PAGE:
With Afghan President Hamid Karzai now in place for a second term, Democrats and Republicans said the clock is ticking faster for President Obama to decide whether to surge the number of U.S. troops there.
A runoff election between Mr. Karzai and a challenger was canceled over the weekend and Mr. Obama called the newly victorious president Monday to tell him to stop years of “drift” in the Afghan government and “write a new chapter” for his beleaguered people.
The White House said a decision on whether to send more troops to the troubled country is still not imminent, but lawmakers in Congress are getting restless.
Republicans said Mr. Obama had been using the stalled elections as an excuse — and one he no longer has as he ponders Gen. Stanley A. McChrystal’s request for more troops to keep Afghanistan from becoming a lost cause.
“Now that it is clear that President Karzai will remain in office, the White House has no further pretext for delaying the decision on giving Gen. McChrystal the resources he needs to achieve our goals in Afghanistan,” said House Minority Leader John A. Boehner, Ohio Republican. “Delaying the decision puts our men and women fighting there in greater danger every single day.”
Pressure also came from some key Democrats, including House Armed Services Committee Chairman Ike Skelton of Missouri, who said having an outcome to the election means Afghanistan and the United States must move quickly to stabilize the country.
“I continue to believe that Gen. McChrystal’s counterinsurgency plan is the right approach, including his call to build capability at the local level,” Mr. Skelton said. “The recent flawed election process has reinforced the need to also push for the reform of the national Afghan government, to increase legitimacy and help build a capable partner for our efforts in Afghanistan.”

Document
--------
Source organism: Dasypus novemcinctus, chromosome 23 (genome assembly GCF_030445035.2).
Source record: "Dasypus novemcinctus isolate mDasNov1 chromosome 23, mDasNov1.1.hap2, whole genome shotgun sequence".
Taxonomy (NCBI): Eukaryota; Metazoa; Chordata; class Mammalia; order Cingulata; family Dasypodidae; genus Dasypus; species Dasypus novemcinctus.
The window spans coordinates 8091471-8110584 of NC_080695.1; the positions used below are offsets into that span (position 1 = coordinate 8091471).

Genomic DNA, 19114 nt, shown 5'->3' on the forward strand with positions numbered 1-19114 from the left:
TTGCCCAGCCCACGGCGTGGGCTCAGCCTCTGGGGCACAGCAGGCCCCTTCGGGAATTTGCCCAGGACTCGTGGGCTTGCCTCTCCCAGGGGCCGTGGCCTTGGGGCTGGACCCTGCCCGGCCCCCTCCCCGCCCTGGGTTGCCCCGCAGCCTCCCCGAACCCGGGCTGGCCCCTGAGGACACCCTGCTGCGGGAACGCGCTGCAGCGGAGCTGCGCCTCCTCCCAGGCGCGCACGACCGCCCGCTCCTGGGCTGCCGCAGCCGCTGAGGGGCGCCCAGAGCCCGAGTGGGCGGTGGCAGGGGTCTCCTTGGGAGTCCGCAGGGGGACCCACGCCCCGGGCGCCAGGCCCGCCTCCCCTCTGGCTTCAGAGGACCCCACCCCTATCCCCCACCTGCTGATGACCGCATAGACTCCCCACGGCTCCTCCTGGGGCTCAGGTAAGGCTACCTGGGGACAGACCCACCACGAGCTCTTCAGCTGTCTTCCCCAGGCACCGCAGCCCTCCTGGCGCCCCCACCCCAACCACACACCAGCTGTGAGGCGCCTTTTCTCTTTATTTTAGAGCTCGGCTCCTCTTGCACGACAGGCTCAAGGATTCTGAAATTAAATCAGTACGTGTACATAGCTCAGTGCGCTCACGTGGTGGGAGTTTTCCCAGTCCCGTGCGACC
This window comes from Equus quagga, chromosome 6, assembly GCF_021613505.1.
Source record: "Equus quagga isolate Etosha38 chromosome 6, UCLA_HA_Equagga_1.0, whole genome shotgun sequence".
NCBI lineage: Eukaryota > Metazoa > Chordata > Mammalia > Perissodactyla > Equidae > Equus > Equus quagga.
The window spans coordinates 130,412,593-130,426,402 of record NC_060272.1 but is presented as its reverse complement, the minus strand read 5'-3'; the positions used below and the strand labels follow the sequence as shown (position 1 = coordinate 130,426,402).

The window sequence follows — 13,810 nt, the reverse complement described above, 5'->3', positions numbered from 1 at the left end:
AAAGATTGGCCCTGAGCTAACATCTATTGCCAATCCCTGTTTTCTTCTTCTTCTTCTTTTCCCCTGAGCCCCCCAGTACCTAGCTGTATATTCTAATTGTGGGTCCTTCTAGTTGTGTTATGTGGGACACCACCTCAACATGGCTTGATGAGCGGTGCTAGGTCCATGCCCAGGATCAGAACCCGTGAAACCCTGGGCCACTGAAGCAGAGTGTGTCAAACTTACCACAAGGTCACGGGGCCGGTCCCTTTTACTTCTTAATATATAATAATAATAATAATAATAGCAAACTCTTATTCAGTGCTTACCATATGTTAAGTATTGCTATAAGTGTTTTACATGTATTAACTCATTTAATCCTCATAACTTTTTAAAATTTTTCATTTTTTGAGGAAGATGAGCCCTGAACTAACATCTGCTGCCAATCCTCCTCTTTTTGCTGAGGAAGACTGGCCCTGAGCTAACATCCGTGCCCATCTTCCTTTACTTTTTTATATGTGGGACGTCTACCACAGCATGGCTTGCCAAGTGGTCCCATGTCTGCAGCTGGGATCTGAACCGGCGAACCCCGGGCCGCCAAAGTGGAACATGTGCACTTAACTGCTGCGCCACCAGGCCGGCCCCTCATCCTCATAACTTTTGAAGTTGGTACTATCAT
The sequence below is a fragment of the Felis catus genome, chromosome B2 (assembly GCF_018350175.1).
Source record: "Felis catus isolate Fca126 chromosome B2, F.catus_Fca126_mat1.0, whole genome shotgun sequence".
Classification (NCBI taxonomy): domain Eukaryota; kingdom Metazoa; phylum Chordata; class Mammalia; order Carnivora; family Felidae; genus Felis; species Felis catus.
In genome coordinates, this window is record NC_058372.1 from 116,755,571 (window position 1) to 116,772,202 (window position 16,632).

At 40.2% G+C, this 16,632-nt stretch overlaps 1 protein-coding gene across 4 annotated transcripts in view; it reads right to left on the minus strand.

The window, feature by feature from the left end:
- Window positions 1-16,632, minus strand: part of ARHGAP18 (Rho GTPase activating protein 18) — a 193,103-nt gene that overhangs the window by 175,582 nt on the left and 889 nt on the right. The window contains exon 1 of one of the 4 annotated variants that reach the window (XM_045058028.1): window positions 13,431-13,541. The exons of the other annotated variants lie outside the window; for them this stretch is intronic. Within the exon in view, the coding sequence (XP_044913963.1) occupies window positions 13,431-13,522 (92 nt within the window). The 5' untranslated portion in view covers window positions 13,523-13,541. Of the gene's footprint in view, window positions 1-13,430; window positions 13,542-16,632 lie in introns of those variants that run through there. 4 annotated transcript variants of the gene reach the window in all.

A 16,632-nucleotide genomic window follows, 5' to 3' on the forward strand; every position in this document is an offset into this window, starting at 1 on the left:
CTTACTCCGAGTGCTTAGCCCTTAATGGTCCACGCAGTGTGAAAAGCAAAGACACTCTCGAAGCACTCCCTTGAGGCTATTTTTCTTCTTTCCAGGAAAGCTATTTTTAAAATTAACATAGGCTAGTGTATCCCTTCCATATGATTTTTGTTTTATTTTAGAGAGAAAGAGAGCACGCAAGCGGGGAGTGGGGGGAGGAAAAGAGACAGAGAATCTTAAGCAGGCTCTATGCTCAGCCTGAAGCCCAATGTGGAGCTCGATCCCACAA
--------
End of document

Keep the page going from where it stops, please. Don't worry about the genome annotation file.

Mr. Obama spoke with Mr. Karzai for about 10 minutes Monday, and the president told reporters at the White House his Afghan counterpart “assured me that he understood the importance of this moment.”
“But as I indicated to him, the proof is not going to be in words, it’s going to be in deeds,” Mr. Obama said.
The White House defended Mr. Karzai and the process that led over the weekend to him gaining another five-year term.
Challenger Abdullah Abdullah, an Afghan physician and politician, withdrew Sunday from the runoff election Saturday. The runoff was scheduled after the first election in August was found by independent observers to have been marked by widespread fraud and vote-rigging, much of it to the advantage of Mr. Karzai.
There are about 65,000 U.S. troops in Afghanistan, but Gen. McChrystal, the commander of U.S. forces in Afghanistan, has requested an increase of troops that could number as many as 40,000 or even 80,000.
White House press secretary Robert Gibbs said a decision on his request will be made “in the coming weeks.”
But it’s not clear how much leeway Congress will give Mr. Obama once he does act.
On the political left, Sen. Russ Feingold, Wisconsin Democrat, has continued to push for a deadline for pulling American troops out of Afghanistan.
That the decision to send more troops would likely be coupled with a broader strategy or that it is coming from the leader of his party, has not changed Mr. Feingold’s position.
“I do not believe sending scads more troops in will stabilize Afghanistan, and it will possibly have the effect of causing even more resentment and instability,” Mr. Feingold said.
From the right, Mr. Skelton has ardently insisted the generals should get the troops they request.
“When you’re in a war, you fight it to win,” Mr. Skelton said last week.
Sen. Sheldon Whitehouse, the Rhode Island Democrat who traveled to Afghanistan two weeks ago as part of a congressional delegation assessing the situation, said that Mr. Obama’s political capital on the issue was likely damaged by George W. Bush’s interaction with Congress over the past eight years.
“President Bush expended most of the good will that would naturally adhere to president’s making wartime decisions,” he said.